The Cinnabar moth (Tyria Jacobaeae) was originally named after the bright red mineral ‘cinnabar’ once used by artists as a red pigment for painting.
The adult moth has two bright red spots and red stripes on its forewings and scarlet hind wings with charcoal edging. Moths are split into 2 broad groups – the macro moths (large) and the micro moths (small). The Cinnabar is a macro moth and has a body length of 20mm and a wingspan of between 32mm – 42mm. Although this is a predominantly nocturnal moth it can also be seen during the day.
|Cinnabar moth (Tyria Jacobaeae) © Clare Dinham|
Females can lay up to 300 eggs, usually in batches of 30 or 60 on the underside of ragwort leaves. When the caterpillars (larvae) hatch they feed on the around the area of the hatched eggs but as they get bigger and moult (instars) they mainly feed on the leaves and flowers of the plant, and can be seen out in the open during the day.
Caterpillars are feeding from July – early September and are initially pale yellow but soon develop bright yellow and black stripes to deter predators.
|Cinnabar moth caterpillar (Tyria Jacobaeae) © Roger Key|
The caterpillars feed on poisonous ragwort leaves. The poision from the leaves is stored in the caterpillars body (and even remains when they are an adult moth). Any birds or other predators that ignore the caterpillars bright warning sign will be repulsed by how foul they taste.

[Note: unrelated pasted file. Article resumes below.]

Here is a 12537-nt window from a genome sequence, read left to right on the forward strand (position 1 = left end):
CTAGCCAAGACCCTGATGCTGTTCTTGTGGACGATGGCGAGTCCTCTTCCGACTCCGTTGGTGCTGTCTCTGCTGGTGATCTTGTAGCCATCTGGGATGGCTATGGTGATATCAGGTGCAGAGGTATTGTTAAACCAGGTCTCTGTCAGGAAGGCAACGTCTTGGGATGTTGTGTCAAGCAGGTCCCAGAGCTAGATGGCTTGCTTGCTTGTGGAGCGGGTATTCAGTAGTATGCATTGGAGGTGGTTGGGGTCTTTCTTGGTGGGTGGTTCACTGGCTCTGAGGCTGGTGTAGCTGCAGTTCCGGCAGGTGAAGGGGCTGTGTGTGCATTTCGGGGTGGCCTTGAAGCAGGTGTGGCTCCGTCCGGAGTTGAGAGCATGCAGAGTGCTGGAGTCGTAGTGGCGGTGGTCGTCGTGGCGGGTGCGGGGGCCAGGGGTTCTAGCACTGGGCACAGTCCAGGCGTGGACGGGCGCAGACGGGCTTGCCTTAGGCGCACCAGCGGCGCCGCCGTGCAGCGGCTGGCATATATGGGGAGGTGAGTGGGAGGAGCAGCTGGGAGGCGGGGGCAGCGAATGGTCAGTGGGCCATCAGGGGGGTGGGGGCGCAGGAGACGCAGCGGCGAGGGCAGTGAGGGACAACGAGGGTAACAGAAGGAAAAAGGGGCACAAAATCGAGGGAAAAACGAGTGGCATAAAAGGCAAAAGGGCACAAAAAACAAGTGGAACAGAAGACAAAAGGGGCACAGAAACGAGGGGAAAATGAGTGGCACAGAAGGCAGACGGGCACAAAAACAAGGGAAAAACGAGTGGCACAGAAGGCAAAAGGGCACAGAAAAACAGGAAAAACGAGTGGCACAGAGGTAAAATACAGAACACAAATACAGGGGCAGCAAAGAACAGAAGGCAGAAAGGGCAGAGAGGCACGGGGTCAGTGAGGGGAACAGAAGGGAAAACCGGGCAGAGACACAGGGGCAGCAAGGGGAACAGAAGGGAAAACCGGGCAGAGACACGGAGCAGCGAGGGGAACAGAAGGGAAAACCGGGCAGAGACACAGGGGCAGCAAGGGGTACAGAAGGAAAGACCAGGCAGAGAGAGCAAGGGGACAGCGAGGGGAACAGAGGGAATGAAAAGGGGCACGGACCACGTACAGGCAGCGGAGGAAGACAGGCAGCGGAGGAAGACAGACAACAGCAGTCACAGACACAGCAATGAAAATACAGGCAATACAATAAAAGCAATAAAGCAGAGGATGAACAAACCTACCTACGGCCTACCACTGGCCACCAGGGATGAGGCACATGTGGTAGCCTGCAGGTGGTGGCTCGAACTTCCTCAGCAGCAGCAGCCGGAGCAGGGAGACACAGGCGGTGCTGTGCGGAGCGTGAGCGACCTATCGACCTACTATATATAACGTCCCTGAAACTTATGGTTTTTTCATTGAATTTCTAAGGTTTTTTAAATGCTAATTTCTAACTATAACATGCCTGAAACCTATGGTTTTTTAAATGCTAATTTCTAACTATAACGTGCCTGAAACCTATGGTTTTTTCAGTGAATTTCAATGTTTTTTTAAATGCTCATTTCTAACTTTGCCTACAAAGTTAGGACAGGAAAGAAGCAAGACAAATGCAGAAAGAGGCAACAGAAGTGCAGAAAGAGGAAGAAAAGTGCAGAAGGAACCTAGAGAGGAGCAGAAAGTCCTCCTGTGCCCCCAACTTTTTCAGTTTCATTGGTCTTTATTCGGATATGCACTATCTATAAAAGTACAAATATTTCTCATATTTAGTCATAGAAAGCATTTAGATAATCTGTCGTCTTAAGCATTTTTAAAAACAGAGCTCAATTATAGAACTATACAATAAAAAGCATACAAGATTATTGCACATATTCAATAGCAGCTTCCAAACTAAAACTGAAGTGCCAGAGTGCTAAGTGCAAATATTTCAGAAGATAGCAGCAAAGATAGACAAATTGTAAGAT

Numerous caterpillars on one ragwort plant can reduced it to a bare stem very quickly. They are also known to be cannibalistic.
The caterpillars overwinter as pupa in a cocoon under the ground. The adult moths emerge around mid May and are on the wing up until early August, during which time males and females will mate and eggs are laid.
Distribution and Habitat
The Cinnabar moth is a common species, well distributed throughout the UK and has a coastal distribution in the northern most counties of England and Scotland. Due to its toxicity to livestock Ragwort is being controlled in many areas across the UK. A study carried out by Butterfly Conservation and Rothamstead research in 2003 showed that although the distribution of the Cinnabar moth has remained roughly the same between the study period of 1968 – 2002 their numbers have dropped dramatically due to the persecution of their food plant Ragwort.
Cinnabar moths are found in typically well drained rabbit grazed (short sward) grassland including sand dunes and heathland and lots of other open habitats such as gardens and woodland rides.
Cinnabar moths are attracted to moth traps which is the main way of recording moths. A moth trap is essentially a light trap which is set in the evening just before dusk and left on throughout the night. Any moths found within the trap can be studied the following morning and released without harming.
|Moth trapping using a light trap © Clare Dinham|
National Moth Night
Moth night is an annual event carried out across the country aimed at raising the awareness of moths among the public. This year it is being carried out from the 21st – 23rd of June. Click on this link to find out more about National Moth Night